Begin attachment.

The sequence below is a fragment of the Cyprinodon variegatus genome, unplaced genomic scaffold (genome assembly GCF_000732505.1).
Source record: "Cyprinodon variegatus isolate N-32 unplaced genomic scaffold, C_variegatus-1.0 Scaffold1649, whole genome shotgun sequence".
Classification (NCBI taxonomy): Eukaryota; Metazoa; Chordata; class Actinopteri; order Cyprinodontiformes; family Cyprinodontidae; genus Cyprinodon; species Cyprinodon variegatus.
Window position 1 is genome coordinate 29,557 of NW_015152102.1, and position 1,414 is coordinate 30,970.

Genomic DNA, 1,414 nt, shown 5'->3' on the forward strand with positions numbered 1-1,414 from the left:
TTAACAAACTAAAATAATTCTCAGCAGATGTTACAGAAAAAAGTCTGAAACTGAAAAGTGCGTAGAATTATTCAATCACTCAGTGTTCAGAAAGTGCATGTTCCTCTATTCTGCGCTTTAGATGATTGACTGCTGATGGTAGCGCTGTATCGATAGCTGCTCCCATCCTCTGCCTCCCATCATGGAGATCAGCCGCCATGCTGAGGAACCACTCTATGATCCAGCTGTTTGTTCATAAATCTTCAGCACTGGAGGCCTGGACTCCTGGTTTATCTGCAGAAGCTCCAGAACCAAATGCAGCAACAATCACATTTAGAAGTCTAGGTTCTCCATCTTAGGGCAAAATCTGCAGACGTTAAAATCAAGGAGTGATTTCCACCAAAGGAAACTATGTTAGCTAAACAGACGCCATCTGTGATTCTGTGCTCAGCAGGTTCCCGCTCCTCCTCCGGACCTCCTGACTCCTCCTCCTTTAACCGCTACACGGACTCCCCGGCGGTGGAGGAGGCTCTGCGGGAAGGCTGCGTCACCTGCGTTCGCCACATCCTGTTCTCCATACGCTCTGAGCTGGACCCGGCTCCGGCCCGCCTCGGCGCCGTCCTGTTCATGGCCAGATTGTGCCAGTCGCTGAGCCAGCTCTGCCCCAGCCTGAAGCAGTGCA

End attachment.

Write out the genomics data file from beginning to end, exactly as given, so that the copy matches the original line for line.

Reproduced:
The sequence below is a fragment of the Cyprinodon variegatus genome, unplaced genomic scaffold (genome assembly GCF_000732505.1).
Source record: "Cyprinodon variegatus isolate N-32 unplaced genomic scaffold, C_variegatus-1.0 Scaffold1649, whole genome shotgun sequence".
Classification (NCBI taxonomy): Eukaryota; Metazoa; Chordata; class Actinopteri; order Cyprinodontiformes; family Cyprinodontidae; genus Cyprinodon; species Cyprinodon variegatus.
Window position 1 is genome coordinate 29,557 of NW_015152102.1, and position 1,414 is coordinate 30,970.

Genomic DNA, 1,414 nt, shown 5'->3' on the forward strand with positions numbered 1-1,414 from the left:
TTAACAAACTAAAATAATTCTCAGCAGATGTTACAGAAAAAAGTCTGAAACTGAAAAGTGCGTAGAATTATTCAATCACTCAGTGTTCAGAAAGTGCATGTTCCTCTATTCTGCGCTTTAGATGATTGACTGCTGATGGTAGCGCTGTATCGATAGCTGCTCCCATCCTCTGCCTCCCATCATGGAGATCAGCCGCCATGCTGAGGAACCACTCTATGATCCAGCTGTTTGTTCATAAATCTTCAGCACTGGAGGCCTGGACTCCTGGTTTATCTGCAGAAGCTCCAGAACCAAATGCAGCAACAATCACATTTAGAAGTCTAGGTTCTCCATCTTAGGGCAAAATCTGCAGACGTTAAAATCAAGGAGTGATTTCCACCAAAGGAAACTATGTTAGCTAAACAGACGCCATCTGTGATTCTGTGCTCAGCAGGTTCCCGCTCCTCCTCCGGACCTCCTGACTCCTCCTCCTTTAACCGCTACACGGACTCCCCGGCGGTGGAGGAGGCTCTGCGGGAAGGCTGCGTCACCTGCGTTCGCCACATCCTGTTCTCCATACGCTCTGAGCTGGACCCGGCTCCGGCCCGCCTCGGCGCCGTCCTGTTCATGGCCAGATTGTGCCAGTCGCTGAGCCAGCTCTGCCCCAGCCTGAAGCAGTGCA